The travel group on tour in the Kakheti region

Travel blog: UPF Lund in Georgia

Days 1 & 2: Exploring the wine region of Kakheti

Between the 1st and 8th of April, the UPF Travel Committee travelled to Georgia’s capital Tbilisi as one of the committee’s two annual trips. We wanted to learn more about the country’s Soviet history and current political landscape, such as the path toward EU membership, the shrinking space of civil society, and different obstacles to eradicating sexism and homophobia in Georgian society. Of course, we were also eager to explore the culinary paradise of Georgia and immerse ourselves in Tbilisi’s vivid food and culture scene.

Our first day in Georgia, the 1st of April, was a long but surprisingly smooth travel day. After flying from Copenhagen to Kutaisi, we had a four-hour bus ride to Tbilisi, during which we were mesmerised by the beautiful Caucasus mountains and lush green hills surrounding us. We were happy to see that spring had already arrived, with cherry blossoms covering the gardens we passed in the countryside.

Traditional Qvevri winemaking

The next day, we woke up early and headed to the tour office for a day trip to the wine region of Kakheti. First, the tour bus took us to a bakery where we were offered freshly baked bread, cow and goat cheese, and Georgian wine. Our next stop was the fascinating Bodbe St. Nino Monastery, a Georgian Orthodox monastery built in the 9th century and inhabited by about 30 nuns. After a quick coffee break, the tour continued to the old city of Sighnaghi, where we visited the 4 km long city wall constructed in the 18th century and historically used as a lookout point towards Russia. Many Georgians use Sighnaghi—also known as the City of Love—as a destination to escape the heat and bustling city life during the summer months.

Georgian ‘khinkali’ soup dumplings

Our first lunch in Georgia was a traditional feast called ‘supra’ – grilled pork, the famous cheesy khachapuri bread, delicious plum sauce, and wine. After lunch, we delved into Georgian winemaking and got to see the traditional way of fermenting wine using ‘qvevri’ clay jars. Georgia is recognised as the first country in the world known to have made wine, and this method of wine-making is on the UNESCO list for Intangible Cultural Heritage Elements. We visited two wineries in the Kakheti region and were offered different red wines and typical Georgian amber wines. Back in Tbilisi, we ended our day by enjoying the famous soup dumplings known as ‘khinkali’ for dinner, a solid favourite among Georgian foods.

Day 3 & 4: First meetings in Tbilisi

The third day was packed full of meetings. First up was the Georgian Institute of Politics where we were presented with an overview of Georgia’s attitudes towards Russia, the current situation in the occupied breakaway regions of South Ossetia and Abkhazia, and Georgia’s path towards EU membership. We learned that despite resistance to political relations with Russia, an economic partnership between Georgia and Russia was still viewed as important. Our next meeting was with the Women’s Fund, a Georgian NGO focused on the rights and empowerment of women, girls, and transgender people, especially in the rural areas of the country. The Women’s Fund introduced us to different challenges facing female eco-migrants in Georgia, such as the difficulty for women affected by landslides to reintegrate economically into society after displacement.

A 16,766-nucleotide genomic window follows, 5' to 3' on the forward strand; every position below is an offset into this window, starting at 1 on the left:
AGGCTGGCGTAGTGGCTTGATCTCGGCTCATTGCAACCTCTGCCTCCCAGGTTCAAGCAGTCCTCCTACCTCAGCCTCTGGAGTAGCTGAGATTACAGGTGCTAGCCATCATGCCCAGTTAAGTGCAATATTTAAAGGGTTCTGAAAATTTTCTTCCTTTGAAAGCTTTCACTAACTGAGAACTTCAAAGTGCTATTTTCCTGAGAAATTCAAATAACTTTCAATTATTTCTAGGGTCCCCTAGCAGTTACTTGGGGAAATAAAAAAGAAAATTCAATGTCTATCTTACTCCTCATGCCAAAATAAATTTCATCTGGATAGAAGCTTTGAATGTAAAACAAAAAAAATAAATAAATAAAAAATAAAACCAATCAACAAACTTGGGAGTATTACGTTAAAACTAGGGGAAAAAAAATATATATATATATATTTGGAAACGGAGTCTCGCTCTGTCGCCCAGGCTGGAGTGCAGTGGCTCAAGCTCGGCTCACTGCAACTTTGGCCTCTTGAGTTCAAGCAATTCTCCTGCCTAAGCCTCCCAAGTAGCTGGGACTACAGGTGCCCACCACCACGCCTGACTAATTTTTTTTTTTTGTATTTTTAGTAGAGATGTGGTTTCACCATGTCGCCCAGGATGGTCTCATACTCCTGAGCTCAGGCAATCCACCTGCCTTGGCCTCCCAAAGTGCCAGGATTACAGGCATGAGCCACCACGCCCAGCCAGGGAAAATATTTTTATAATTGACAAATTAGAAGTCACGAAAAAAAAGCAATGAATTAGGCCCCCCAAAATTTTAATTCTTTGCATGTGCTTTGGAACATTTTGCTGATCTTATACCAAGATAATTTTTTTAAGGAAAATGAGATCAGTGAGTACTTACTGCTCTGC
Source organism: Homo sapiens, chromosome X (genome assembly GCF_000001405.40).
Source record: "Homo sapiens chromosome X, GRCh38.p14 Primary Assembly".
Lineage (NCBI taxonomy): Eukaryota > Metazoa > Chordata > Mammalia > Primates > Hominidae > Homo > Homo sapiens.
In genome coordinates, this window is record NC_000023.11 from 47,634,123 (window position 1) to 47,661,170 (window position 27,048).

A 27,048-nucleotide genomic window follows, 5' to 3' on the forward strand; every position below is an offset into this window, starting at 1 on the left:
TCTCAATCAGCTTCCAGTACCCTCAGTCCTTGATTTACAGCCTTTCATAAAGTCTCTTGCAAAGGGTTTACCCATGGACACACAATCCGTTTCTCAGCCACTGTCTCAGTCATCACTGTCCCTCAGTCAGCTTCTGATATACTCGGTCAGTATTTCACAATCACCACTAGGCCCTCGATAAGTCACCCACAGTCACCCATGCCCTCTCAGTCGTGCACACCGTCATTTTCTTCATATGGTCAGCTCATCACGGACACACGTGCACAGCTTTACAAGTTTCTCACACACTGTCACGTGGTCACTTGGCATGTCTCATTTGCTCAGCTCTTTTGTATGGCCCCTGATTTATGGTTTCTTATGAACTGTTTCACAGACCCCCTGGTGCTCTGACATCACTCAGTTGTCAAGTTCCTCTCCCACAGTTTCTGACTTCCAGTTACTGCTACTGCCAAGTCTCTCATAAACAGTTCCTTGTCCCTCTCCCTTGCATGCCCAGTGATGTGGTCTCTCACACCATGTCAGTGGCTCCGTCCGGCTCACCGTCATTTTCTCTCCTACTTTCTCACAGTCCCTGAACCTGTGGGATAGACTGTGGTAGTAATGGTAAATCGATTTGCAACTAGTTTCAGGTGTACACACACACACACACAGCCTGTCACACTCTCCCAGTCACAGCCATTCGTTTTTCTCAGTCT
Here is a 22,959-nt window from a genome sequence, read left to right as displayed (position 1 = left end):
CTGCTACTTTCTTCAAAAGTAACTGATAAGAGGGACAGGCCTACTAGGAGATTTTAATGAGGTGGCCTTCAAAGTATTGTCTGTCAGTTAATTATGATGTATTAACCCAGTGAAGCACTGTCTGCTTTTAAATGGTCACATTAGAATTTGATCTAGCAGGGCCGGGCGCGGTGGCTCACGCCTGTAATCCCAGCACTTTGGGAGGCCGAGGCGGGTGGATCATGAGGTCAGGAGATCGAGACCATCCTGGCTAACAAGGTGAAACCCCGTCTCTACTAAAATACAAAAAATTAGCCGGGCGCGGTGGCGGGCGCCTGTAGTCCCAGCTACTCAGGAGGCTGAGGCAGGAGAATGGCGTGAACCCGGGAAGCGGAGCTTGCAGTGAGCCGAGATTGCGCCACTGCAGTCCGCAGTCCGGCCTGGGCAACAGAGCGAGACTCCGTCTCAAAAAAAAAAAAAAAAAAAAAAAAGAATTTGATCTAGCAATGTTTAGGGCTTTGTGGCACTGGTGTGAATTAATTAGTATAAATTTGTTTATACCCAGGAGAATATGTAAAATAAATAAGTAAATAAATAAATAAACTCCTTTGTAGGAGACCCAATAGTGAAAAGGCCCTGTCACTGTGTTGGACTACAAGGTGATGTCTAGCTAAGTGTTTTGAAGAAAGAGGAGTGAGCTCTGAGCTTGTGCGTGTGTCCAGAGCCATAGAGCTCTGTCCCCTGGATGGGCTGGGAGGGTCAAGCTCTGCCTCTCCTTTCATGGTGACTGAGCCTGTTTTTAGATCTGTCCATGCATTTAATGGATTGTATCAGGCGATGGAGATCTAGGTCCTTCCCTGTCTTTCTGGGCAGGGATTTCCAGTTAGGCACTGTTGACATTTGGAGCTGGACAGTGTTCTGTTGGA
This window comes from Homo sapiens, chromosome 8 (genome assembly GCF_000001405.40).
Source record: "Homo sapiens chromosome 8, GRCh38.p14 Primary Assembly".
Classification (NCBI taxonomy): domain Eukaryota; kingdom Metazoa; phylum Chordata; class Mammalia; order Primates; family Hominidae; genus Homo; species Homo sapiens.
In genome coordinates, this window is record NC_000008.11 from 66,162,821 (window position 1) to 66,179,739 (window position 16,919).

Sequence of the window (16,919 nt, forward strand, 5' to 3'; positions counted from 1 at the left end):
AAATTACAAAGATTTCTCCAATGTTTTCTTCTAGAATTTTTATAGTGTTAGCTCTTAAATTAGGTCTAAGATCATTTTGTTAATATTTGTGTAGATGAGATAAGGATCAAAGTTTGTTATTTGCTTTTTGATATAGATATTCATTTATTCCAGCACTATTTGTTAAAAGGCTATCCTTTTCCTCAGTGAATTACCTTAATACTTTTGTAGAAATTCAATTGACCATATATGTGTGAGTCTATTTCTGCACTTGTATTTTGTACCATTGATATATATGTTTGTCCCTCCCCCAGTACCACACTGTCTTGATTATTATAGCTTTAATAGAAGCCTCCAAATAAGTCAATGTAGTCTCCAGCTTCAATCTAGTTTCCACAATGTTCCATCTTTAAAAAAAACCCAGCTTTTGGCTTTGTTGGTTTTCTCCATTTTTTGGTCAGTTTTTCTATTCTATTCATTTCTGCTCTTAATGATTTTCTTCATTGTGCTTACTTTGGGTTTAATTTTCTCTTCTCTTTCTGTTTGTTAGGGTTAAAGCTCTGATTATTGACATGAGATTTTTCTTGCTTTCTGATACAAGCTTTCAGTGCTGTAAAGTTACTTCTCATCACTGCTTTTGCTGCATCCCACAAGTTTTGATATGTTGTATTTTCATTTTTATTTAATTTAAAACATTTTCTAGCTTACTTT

Meeting with the Swedish Embassy and Sida

Next up, we met with the Swedish Embassy and Sida. There, we discussed current projects for Swedish development cooperation in Georgia. Among other things, Sida is working to raise environmental awareness, improve water quality and governance, and reduce corruption and institutional fragmentation. Although Georgia has an active and dynamic civil society, widespread polarization and a lack of trust in authorities present significant challenges to national development and democracy. We also got some more insight into how the recent budgetary changes in Swedish development aid have affected Sida’s ability to operate in Georgia. Our last meeting of the day was with Transparency International, a global movement focused on eradicating corruption. We were informed about the problems of high-level political corruption in Georgia as well as recent attempts in the country to limit the space for civil society. The meeting began just hours after the leading party Georgian Dream had presented a controversial legislation restricting the space for Georgian civil society. The legislation would force independent organisations and media receiving more than 20% of their funding from foreign agencies to register as ‘foreign agents’, similar to laws already passed in Russia. After the meetings, we ended our day by exploring the antique markets of Tbilisi and enjoying some dinner at the cultural centre Fabrika – a vibrant place filled with young people, nice bars and restaurants.

The travel group at a meeting with UNICEF in Tbilisi